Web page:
As this blog previously mentioned, scientists have been scouring Lake Michigan for the remains of a French ship said to have been wrecked in the area. Whether it's using an ROV to handle fragile underwater objects or acquiring commercial diving insurance for researchers, proper procedures are required when engaging in underwater expeditions. Now, the piece of evidence found months ago, a giant wooden object that might have been connected to the ship, is going to be tested.
Le Griffon was previously estimated to have crashed centuries ago, and the wood that has been recovered will be X-rayed to determine specific facts about it, like how old it is, which could hold the keys to figuring whether or not the ship really does lie in the lake, according to the Associated Press.
The piece of wood may have been part of the ship and used by the explorer Rene-Robert Cavalier de LaSalle, who is said to have piloted the ship. The expedition's leader, Steve Libert, described the amount of clarity this investigation could potentially bring to their efforts.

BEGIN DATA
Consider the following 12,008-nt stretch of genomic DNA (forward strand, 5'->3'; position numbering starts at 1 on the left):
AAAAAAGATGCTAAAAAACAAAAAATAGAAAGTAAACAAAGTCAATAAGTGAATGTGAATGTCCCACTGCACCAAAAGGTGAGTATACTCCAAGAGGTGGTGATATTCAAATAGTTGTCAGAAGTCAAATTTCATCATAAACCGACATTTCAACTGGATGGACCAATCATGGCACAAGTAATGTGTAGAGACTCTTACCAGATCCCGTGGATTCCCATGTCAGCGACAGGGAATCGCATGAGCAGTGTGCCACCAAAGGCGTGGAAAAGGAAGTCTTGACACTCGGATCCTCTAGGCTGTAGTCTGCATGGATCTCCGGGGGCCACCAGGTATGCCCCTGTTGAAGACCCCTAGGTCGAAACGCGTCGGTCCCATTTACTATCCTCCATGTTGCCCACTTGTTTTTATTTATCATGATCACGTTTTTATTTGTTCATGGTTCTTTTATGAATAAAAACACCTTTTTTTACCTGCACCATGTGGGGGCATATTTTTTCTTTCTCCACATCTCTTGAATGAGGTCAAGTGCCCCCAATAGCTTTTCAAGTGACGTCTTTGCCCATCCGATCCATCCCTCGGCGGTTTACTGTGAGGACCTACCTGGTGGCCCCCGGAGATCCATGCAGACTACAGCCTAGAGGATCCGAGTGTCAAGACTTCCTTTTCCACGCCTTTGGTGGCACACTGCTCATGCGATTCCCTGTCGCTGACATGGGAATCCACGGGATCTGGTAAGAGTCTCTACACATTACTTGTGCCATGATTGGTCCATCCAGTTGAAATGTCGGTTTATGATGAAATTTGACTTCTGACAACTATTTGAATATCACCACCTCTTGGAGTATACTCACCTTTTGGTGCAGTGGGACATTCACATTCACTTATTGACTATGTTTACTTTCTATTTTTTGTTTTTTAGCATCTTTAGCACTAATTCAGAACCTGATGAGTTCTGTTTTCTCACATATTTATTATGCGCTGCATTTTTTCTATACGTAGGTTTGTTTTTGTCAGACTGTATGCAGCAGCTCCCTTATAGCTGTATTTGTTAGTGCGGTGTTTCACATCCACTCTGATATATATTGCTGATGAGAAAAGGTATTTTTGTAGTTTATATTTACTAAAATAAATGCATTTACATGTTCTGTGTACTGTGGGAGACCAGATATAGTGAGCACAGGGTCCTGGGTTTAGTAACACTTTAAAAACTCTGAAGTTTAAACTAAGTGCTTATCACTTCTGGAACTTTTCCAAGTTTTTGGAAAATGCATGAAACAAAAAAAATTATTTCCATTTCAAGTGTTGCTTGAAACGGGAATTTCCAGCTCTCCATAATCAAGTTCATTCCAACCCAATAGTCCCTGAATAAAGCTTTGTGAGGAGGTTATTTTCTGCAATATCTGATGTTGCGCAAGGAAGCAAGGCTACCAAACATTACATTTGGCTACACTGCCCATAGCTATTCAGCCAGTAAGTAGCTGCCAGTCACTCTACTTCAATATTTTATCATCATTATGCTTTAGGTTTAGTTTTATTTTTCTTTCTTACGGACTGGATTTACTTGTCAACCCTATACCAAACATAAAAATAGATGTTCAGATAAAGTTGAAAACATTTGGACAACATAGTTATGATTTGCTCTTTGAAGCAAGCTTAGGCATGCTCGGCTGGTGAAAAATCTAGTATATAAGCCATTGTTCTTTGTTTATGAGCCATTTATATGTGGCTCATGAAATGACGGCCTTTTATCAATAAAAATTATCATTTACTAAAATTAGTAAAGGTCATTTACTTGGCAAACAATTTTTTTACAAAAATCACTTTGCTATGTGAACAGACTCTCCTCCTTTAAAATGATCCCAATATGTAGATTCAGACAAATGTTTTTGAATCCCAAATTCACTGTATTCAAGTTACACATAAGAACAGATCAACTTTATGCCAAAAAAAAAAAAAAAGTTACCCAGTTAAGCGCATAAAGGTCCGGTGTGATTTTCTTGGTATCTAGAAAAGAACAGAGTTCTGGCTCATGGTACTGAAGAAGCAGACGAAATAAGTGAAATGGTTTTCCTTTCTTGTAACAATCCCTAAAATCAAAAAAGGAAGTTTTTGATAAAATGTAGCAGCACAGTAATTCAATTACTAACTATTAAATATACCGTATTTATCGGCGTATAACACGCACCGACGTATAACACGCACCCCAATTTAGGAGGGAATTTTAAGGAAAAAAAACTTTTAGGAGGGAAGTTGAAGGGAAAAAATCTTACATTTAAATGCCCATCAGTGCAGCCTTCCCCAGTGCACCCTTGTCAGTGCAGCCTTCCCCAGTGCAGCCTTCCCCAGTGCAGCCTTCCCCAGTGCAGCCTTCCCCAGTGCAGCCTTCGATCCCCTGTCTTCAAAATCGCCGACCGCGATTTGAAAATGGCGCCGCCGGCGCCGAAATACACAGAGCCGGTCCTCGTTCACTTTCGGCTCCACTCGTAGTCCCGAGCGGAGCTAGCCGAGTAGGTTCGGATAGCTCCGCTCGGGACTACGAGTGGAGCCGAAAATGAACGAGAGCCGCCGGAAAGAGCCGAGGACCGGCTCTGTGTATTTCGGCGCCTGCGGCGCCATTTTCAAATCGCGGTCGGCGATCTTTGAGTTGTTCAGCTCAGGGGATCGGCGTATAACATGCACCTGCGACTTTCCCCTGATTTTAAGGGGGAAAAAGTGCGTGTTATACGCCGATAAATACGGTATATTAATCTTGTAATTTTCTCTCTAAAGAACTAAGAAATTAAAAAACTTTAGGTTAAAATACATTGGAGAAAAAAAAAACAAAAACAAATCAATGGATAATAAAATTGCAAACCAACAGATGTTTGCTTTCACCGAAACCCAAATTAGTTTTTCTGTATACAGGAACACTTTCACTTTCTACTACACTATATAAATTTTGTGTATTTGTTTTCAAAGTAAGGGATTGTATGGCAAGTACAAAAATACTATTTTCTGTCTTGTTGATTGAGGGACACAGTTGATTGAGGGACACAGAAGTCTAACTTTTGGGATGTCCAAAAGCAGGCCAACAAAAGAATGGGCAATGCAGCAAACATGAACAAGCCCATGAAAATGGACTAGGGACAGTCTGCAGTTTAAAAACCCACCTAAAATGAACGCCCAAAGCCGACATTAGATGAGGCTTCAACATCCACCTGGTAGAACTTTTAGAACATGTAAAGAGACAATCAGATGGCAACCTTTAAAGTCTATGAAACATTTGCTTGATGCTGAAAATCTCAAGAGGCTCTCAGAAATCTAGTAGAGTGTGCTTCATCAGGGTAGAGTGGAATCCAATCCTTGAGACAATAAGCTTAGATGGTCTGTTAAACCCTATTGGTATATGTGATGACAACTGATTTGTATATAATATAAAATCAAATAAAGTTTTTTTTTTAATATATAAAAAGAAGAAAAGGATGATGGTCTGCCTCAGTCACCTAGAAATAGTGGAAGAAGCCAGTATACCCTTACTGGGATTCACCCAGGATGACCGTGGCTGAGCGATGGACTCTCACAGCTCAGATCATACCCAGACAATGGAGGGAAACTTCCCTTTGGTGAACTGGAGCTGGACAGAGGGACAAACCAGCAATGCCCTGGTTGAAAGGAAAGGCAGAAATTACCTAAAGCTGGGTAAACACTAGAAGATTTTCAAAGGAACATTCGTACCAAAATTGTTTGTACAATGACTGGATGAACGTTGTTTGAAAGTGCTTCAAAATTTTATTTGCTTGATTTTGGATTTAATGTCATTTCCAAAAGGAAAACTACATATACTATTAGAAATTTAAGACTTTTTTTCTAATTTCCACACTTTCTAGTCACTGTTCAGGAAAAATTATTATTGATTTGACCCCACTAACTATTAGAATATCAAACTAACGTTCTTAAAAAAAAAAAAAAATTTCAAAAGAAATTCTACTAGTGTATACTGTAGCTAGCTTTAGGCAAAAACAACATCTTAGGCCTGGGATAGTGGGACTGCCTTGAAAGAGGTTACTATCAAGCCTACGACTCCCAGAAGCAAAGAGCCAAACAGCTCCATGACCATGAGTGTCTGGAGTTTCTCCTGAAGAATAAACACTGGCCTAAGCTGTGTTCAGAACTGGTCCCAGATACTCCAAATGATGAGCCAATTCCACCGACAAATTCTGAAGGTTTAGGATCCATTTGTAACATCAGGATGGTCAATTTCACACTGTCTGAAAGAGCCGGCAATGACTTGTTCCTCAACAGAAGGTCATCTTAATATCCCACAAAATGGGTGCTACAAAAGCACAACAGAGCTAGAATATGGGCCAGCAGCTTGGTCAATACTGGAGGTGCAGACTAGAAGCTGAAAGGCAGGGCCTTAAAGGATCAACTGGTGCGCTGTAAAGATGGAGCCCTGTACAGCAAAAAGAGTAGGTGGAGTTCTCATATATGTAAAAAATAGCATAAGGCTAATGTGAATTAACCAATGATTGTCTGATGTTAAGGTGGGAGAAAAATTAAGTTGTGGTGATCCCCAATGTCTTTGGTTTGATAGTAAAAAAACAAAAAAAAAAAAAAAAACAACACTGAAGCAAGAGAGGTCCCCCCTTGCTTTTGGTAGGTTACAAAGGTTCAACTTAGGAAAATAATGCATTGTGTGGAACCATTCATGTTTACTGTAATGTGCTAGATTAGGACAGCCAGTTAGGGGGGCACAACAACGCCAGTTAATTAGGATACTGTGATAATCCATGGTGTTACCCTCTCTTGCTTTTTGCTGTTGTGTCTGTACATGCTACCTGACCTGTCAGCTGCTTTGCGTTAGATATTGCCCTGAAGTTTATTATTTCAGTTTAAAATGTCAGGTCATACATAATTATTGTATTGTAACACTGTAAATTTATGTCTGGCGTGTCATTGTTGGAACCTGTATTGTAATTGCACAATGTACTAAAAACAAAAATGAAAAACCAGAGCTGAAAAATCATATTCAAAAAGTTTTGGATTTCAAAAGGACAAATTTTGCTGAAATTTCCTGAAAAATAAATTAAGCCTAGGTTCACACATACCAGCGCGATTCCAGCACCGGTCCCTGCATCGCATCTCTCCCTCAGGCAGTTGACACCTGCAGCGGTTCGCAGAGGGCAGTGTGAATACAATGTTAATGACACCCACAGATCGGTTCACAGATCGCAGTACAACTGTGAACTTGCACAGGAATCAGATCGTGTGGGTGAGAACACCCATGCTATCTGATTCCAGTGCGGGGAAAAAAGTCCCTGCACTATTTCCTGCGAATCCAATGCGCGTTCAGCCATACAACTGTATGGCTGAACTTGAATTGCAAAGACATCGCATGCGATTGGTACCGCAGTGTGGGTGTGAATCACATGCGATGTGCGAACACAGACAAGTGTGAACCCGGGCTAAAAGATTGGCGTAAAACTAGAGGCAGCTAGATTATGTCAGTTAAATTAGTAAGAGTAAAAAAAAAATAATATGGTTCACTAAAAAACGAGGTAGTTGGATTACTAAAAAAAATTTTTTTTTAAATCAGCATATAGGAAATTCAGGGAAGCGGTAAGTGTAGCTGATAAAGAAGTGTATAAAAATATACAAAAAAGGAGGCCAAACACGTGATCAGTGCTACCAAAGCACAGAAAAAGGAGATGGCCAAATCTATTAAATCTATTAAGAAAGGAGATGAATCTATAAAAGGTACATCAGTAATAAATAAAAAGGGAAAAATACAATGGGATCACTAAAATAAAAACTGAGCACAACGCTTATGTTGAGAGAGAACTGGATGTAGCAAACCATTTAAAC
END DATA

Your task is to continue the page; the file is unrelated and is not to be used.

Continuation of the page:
"If that piece comes out of the CT scan and it's some 330 years old … there's only one ship it could belong to, and that's the Griffin," he told the press, using the English version of the boat's name.
Diving insurance may be secured for expeditions like this, but if efforts continue on into months of work or longer, it might be important for updated policies to be pursued in order to best keep workers under protection and provided for in the case of some unexpected disaster.